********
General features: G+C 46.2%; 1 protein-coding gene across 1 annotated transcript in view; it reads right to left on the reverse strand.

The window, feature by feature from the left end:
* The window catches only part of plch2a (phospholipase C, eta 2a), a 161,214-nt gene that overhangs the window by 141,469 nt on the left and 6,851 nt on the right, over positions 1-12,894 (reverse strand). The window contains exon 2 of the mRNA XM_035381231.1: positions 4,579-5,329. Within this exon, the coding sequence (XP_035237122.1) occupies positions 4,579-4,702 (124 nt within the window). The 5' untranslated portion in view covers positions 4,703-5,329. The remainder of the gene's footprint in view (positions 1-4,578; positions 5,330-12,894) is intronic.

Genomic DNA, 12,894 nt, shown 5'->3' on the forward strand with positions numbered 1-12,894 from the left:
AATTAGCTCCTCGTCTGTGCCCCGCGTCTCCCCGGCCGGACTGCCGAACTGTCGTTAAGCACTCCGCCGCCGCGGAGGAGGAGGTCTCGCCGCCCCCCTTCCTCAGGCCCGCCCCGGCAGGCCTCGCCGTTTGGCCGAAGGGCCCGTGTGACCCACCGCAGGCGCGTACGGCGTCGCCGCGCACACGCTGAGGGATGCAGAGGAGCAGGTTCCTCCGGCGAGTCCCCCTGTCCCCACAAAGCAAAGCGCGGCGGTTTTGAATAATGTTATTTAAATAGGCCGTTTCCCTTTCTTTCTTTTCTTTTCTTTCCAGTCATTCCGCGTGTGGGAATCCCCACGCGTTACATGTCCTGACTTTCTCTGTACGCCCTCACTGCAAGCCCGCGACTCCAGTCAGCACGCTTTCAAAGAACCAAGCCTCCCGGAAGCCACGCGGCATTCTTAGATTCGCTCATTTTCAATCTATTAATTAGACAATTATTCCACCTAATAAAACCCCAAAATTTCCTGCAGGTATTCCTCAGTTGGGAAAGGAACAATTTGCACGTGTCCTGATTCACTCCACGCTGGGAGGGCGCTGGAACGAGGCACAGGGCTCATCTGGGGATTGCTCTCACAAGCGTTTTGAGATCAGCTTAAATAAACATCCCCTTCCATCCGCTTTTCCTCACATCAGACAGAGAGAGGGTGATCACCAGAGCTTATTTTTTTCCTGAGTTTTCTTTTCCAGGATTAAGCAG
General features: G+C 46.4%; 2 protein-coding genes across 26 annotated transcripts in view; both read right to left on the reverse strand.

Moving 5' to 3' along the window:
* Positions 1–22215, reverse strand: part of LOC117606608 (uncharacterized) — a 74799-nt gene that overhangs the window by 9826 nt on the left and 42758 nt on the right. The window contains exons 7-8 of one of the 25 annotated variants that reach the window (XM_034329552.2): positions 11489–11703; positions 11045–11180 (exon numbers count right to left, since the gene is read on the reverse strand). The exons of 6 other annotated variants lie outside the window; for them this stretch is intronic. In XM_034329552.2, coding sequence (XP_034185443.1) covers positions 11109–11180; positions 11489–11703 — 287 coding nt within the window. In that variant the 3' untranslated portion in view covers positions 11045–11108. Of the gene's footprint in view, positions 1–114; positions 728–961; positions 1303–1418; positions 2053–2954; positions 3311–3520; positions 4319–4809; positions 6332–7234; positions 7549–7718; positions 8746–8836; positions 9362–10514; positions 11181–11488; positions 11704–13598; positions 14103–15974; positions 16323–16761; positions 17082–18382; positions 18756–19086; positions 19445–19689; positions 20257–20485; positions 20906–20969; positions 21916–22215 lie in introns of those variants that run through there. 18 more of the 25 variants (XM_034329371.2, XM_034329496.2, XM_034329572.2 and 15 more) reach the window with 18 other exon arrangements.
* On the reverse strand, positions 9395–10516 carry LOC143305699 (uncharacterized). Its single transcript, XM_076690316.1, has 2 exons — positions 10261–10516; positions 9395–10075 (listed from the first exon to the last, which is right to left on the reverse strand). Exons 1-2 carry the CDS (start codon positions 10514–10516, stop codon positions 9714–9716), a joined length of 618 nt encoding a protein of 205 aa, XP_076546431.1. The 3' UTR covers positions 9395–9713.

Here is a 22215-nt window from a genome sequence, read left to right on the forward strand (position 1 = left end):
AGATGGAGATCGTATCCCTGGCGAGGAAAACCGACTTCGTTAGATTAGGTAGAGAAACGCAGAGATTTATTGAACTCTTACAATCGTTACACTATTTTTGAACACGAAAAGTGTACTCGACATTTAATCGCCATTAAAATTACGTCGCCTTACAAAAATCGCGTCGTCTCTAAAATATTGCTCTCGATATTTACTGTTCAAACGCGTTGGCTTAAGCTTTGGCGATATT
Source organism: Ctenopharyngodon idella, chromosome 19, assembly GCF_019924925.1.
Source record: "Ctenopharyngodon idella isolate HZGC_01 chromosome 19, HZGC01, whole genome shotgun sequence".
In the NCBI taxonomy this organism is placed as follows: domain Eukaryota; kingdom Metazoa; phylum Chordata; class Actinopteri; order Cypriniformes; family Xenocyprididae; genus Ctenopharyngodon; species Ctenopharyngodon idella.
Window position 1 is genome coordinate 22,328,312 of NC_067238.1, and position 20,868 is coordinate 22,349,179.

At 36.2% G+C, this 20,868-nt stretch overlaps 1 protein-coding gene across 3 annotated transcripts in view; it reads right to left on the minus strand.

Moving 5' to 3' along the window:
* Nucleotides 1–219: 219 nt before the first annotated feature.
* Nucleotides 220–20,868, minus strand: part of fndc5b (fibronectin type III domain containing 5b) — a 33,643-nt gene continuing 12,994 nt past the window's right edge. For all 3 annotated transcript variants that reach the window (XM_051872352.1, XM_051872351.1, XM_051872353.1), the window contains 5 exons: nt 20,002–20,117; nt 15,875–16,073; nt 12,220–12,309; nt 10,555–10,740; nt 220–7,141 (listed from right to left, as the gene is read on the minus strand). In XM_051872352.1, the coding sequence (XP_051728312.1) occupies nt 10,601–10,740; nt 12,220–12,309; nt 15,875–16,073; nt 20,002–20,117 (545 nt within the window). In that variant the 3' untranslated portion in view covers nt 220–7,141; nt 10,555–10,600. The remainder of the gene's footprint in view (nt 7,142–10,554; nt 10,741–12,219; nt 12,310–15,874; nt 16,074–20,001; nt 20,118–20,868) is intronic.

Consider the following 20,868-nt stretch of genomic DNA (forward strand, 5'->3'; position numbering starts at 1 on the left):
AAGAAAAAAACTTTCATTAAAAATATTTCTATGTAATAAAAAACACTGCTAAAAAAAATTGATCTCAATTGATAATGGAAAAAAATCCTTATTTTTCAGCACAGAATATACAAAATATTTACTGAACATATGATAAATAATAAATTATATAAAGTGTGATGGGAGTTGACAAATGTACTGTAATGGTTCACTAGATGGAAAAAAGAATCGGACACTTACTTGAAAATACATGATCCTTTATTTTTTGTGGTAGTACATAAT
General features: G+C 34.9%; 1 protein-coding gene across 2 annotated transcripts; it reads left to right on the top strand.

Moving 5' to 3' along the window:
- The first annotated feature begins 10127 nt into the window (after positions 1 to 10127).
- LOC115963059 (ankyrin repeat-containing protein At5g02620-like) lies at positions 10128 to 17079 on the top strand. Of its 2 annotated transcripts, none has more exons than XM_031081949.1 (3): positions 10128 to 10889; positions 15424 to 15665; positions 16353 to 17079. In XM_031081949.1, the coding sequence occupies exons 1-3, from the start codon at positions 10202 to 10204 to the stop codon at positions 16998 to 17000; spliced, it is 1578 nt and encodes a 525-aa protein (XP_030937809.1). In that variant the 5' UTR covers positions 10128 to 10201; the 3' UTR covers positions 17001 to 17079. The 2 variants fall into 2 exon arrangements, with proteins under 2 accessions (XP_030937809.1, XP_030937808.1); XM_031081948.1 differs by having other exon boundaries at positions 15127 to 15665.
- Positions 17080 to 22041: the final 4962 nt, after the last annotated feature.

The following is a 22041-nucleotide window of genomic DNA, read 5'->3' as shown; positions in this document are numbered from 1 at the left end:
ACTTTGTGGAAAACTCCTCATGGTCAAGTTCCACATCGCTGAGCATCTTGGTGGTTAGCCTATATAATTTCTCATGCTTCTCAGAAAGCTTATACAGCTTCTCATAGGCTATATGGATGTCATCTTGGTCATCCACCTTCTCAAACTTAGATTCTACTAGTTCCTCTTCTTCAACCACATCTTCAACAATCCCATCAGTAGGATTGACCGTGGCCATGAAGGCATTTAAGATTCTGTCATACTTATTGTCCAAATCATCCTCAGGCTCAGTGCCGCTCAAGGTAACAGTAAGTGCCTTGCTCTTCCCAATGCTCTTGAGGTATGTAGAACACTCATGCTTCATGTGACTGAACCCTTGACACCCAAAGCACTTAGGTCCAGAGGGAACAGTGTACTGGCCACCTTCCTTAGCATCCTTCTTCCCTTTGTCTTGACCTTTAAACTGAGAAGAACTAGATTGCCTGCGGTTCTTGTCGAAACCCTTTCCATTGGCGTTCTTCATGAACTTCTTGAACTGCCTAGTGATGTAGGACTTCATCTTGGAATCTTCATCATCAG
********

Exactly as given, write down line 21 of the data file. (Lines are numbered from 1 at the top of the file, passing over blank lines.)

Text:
AAGAAAAAAACTTTCATTAAAAATATTTCTATGTAATAAAAAACACTGCTAAAAAAAATTGATCTCAATTGATAATGGAAAAAAATCCTTATTTTTCAGCACAGAATATACAAAATATTTACTGAACATATGATAAATAATAAATTATATAAAGTGTGATGGGAGTTGACAAATGTACTGTAATGGTTCACTAGATGGAAAAAAGAATCGGACACTTACTTGAAAATACATGATCCTTTATTTTTTGTGGTAGTACATAAT